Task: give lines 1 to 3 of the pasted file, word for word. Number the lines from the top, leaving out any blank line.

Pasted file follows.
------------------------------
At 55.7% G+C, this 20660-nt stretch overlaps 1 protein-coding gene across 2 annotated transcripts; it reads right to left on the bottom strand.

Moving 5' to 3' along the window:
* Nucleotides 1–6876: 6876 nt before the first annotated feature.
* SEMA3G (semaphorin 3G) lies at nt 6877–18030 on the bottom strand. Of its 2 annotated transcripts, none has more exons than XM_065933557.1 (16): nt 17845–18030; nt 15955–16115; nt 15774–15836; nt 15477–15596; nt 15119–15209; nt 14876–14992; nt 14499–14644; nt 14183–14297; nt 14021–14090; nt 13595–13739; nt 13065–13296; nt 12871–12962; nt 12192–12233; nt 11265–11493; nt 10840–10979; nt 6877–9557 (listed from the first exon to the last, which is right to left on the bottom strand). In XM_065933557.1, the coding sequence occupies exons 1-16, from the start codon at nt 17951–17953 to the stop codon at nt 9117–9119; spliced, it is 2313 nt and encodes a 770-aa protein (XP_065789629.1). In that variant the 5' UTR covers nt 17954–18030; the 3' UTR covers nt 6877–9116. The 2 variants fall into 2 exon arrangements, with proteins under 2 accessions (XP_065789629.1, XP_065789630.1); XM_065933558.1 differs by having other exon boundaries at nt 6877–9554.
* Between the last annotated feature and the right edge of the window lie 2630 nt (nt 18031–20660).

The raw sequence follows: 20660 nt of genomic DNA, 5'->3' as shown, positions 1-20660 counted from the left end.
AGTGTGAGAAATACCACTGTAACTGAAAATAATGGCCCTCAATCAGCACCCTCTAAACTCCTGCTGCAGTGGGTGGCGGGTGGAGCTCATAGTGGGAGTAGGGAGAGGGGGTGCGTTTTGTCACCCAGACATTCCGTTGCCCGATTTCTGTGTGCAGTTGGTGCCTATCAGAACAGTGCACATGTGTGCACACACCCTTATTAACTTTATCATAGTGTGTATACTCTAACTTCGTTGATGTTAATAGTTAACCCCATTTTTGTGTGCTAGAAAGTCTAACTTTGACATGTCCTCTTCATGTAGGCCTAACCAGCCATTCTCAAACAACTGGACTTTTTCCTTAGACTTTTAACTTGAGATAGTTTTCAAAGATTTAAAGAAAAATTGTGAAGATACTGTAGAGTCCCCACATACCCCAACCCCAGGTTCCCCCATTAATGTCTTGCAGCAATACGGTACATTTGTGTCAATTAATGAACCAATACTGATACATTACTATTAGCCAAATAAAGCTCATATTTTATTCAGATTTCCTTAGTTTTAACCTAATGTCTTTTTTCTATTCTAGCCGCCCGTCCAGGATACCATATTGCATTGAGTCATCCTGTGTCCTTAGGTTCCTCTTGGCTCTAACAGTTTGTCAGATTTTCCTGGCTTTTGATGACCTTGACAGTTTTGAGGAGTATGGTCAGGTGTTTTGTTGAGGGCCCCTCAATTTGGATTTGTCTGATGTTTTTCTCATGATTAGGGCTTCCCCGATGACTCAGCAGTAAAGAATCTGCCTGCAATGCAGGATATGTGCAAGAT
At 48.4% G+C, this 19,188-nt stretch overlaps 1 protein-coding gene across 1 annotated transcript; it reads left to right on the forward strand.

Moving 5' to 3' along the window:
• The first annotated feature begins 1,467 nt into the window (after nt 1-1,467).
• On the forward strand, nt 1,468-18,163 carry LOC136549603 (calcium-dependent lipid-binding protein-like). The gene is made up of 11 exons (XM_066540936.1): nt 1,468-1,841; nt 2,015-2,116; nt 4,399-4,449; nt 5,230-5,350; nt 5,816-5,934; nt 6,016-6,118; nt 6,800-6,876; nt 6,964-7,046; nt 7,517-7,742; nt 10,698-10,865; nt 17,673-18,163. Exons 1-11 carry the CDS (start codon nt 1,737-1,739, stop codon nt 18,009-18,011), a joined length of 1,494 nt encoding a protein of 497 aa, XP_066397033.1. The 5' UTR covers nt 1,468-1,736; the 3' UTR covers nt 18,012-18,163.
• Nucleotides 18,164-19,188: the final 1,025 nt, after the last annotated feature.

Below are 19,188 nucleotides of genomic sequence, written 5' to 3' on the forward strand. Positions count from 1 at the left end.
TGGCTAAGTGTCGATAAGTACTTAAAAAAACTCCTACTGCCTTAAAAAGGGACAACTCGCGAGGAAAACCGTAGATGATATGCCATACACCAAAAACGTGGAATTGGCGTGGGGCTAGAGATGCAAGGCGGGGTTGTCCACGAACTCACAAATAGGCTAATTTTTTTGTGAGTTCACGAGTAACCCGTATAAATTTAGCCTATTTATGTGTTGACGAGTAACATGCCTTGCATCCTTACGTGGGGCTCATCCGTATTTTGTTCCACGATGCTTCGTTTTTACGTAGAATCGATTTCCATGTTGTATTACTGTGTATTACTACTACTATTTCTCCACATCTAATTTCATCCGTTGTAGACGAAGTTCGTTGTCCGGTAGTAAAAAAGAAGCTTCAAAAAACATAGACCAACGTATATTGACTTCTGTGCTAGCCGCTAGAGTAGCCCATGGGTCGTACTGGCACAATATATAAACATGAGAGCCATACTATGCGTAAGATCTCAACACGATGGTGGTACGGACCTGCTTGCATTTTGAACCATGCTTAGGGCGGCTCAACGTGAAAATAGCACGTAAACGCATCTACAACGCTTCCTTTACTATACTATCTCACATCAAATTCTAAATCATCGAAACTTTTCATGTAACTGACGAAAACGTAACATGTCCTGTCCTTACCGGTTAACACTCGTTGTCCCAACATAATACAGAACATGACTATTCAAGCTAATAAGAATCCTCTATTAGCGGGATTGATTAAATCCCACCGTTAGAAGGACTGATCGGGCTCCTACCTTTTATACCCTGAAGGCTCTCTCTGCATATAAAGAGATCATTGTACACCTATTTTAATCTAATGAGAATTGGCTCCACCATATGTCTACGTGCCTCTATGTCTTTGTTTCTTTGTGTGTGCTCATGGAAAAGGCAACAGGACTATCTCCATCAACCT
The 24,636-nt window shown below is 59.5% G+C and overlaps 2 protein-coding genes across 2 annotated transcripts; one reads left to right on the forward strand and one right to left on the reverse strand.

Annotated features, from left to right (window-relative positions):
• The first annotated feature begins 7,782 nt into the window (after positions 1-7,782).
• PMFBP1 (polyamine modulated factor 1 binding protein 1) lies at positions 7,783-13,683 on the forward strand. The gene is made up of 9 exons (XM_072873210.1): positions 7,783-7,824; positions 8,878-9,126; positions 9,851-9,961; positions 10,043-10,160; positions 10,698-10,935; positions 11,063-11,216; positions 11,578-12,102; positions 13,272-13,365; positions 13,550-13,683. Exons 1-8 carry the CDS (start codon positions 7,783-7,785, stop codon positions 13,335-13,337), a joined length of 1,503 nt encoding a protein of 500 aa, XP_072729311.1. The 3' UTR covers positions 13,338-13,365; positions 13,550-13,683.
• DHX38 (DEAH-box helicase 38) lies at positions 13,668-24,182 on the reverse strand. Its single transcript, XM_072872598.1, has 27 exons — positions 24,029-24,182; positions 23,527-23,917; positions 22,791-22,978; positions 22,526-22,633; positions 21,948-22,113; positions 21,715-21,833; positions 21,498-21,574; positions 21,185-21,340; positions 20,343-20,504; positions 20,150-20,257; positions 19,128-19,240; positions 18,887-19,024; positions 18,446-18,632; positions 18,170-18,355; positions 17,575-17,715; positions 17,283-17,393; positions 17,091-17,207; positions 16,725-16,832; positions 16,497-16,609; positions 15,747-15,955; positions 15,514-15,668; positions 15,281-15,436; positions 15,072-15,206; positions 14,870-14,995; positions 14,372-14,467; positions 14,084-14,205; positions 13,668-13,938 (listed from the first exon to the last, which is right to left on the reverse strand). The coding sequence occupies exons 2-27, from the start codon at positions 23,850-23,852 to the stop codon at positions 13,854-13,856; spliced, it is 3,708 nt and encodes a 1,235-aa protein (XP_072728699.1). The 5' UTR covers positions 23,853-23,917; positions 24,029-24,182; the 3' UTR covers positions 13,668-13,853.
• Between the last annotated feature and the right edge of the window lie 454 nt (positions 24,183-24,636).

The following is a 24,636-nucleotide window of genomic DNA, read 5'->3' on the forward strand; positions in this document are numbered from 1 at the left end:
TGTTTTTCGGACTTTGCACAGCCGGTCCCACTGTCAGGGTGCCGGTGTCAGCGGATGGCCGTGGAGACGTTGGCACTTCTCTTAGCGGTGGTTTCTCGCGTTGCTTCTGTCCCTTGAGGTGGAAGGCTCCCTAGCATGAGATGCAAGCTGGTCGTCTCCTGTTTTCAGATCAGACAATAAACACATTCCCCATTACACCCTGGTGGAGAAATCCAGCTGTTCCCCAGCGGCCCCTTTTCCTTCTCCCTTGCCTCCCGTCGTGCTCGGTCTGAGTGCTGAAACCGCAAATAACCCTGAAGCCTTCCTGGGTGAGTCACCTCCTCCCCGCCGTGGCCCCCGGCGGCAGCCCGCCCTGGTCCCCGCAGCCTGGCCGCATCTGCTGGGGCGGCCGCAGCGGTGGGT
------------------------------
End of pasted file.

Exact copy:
At 55.7% G+C, this 20660-nt stretch overlaps 1 protein-coding gene across 2 annotated transcripts; it reads right to left on the bottom strand.

Moving 5' to 3' along the window:
* Nucleotides 1–6876: 6876 nt before the first annotated feature.